One by one the wild men of rock are being captured in biopics. Elvis is next

Prepare for an onslaught as Hollywood follows up the success of 'Bohemian Rhapsody' and 'Rocketman' with movies telling the life stories of musical icons

07 July 2019 - 00:05 By
Taron Egerton as Elton John in 'Rocketman'.
Taron Egerton as Elton John in 'Rocketman'.
Image: Supplied

There's an epidemic going on - and I like it! With the huge success of Bryan Singer's Bohemian Rhapsody last year, there were bound to be more of the same - musical biopics charting the course (often sordid, always touching) of some yob's ascent to stardom, their struggle to contain it, inevitable fall from grace and eventual (though sometimes tragic) redemption.

It's art imitating life in its purest form - a ready-made plot with the attendant tunes to make audiences weak at the knees.

And since when has Hollywood ever let a successful formula fade gently into the sunset? Prepare for an onslaught.

Hot on the heels of Freddy Mercury's award-winning life-story-turned-celluloid fodder, for which Rami Malek won the Best Actor Oscar last year, followed Lee Hall's Rocketman, a film with awe-inspiring dance sequences, long panning camera shots that last whole scenes, fabulous performances from every member of the cast and songs ready-made for a musical. With Elton John himself as one of the executive producers, even he was assured of being enamoured with the final result.

WATCH | The trailer for 'Rocketman'.

Now Baz Luhrmann is getting in on the act with his planned Elvis Presley biopic. Casting for the lead role has begun and Ansel Elgort, Miles Teller, Austin Butler, Harry Styles, and Aaron Taylor-Johnson are on the short list (Tom Hanks has already been cast as Col Tom Parker, Presley's manager).

I can't wait to see the final film, despite the fact that I already know the story: star rises, star gets sidetracked by success, drink, drugs, women (the rock'n'roll curse) and unsavoury hangers-on, star finds love, star looks for redemption … but it's too late.

A similar story was told in Walk The Line about Johnny Cash, which was a box- office hit and won Reese Witherspoon the Best Actress Oscar for her role as June Carter in 2006.

Val Kilmer played Jim Morrison in the 1991 hit The Doors; Hank Williams's life became another opportunity to retell the story in 2015's I Saw The Light; and James Brown's story was portrayed in 2014 in Get On Up, produced by Mick Jagger, who will, no doubt, soon have his own biopic to share with the grandkids.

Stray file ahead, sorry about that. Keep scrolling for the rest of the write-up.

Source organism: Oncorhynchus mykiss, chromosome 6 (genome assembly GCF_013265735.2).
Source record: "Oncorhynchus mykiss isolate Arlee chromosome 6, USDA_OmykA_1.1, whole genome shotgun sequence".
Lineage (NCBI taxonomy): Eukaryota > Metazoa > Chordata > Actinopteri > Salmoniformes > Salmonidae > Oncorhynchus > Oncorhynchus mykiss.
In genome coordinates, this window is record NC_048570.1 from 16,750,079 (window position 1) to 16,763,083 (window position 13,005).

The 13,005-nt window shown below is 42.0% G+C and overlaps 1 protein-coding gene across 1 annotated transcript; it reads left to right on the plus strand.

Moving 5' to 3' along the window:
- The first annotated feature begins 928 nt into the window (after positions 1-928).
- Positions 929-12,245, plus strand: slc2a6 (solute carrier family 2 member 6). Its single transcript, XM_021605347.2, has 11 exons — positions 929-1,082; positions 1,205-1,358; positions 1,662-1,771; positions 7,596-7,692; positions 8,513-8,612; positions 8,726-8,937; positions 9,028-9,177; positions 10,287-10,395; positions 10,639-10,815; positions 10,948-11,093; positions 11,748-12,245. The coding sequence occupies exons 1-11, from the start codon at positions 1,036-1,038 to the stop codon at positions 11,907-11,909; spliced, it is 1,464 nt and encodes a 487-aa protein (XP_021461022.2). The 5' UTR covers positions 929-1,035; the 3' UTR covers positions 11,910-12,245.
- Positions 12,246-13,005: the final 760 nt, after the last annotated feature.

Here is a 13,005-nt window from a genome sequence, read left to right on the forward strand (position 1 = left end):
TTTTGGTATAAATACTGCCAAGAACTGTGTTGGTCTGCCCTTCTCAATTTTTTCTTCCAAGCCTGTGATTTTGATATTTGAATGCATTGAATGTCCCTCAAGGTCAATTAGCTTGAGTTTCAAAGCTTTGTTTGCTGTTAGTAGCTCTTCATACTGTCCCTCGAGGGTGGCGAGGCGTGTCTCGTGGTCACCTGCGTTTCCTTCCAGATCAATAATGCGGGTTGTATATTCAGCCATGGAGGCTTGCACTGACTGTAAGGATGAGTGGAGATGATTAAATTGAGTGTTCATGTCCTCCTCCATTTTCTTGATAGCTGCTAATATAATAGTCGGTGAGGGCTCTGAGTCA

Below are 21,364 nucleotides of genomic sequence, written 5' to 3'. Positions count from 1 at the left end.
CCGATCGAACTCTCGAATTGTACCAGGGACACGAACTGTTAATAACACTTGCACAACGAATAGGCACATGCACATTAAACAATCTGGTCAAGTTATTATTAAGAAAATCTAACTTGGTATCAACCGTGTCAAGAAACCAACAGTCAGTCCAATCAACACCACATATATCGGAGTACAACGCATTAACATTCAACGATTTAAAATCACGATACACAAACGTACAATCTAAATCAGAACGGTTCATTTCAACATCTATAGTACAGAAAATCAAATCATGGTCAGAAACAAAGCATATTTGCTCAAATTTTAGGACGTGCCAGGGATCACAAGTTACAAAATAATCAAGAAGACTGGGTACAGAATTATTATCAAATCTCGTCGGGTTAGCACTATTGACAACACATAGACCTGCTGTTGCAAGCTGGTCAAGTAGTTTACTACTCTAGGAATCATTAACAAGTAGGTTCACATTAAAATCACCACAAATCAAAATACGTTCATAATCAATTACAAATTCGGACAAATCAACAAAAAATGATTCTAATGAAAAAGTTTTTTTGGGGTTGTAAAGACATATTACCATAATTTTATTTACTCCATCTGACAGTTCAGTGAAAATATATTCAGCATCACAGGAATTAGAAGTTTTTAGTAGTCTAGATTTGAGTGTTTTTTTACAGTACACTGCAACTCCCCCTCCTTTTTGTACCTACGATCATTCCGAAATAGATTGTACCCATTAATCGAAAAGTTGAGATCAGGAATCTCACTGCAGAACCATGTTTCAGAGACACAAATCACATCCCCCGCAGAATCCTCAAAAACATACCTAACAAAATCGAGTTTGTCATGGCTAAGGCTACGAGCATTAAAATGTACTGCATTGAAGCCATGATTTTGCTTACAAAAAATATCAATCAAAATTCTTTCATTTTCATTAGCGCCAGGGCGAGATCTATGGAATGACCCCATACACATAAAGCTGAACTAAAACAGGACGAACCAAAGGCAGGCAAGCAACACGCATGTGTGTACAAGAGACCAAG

Bruce Springsteen bucked the trend by producing a Broadway show about his life - but sure enough, the film will soon follow.

I'm glad that these stories are being made into film. The latest lot of them mark the end of an era — namely, the era of the old white, male, drug-abusing, fast-living, stadium-filling, groupie-abusing, strutting, strumming rock star, equally at home on the stage, often half drunk or drugged out in front of millions with just a guitar or a piano and his voice, as he was fronting a million-dollar-production stage and crew. These old men thought they could change the world with a few chords and the truth. Now the whole world is changing around them.

In the rock'n'roll universe, if you make it past 27, you get a good long innings

Elton John's Farewell Tour is currently under way. Over the duration of three years he'll perform more than 300 shows across five continents, ending in early 2021. When the tour ends he'll be 74 years old. Mick Jagger is almost 76. In the rock'n'roll universe, if you make it past 27, you get a good long innings, but it's still clear that they're at the end of theirs.

Now that music is so easy to make, readily available and as easy to play and share, there isn't really one definitive genre that will fill the rock-shaped hole that's left behind when these old codgers finally shuffle off this mortal coil.

There will be other great songs with good lyrics, innovative production, strong clear voices that lift our spirits and bring us together and make the human spirit soar in unison. Isn't that what they meant by rock'n'roll anyway?

In the meantime we can be touched by these nostalgic stories as they unfold in the darkness of the cinema to the sound of us chomping on popcorn and slurping on Coke.

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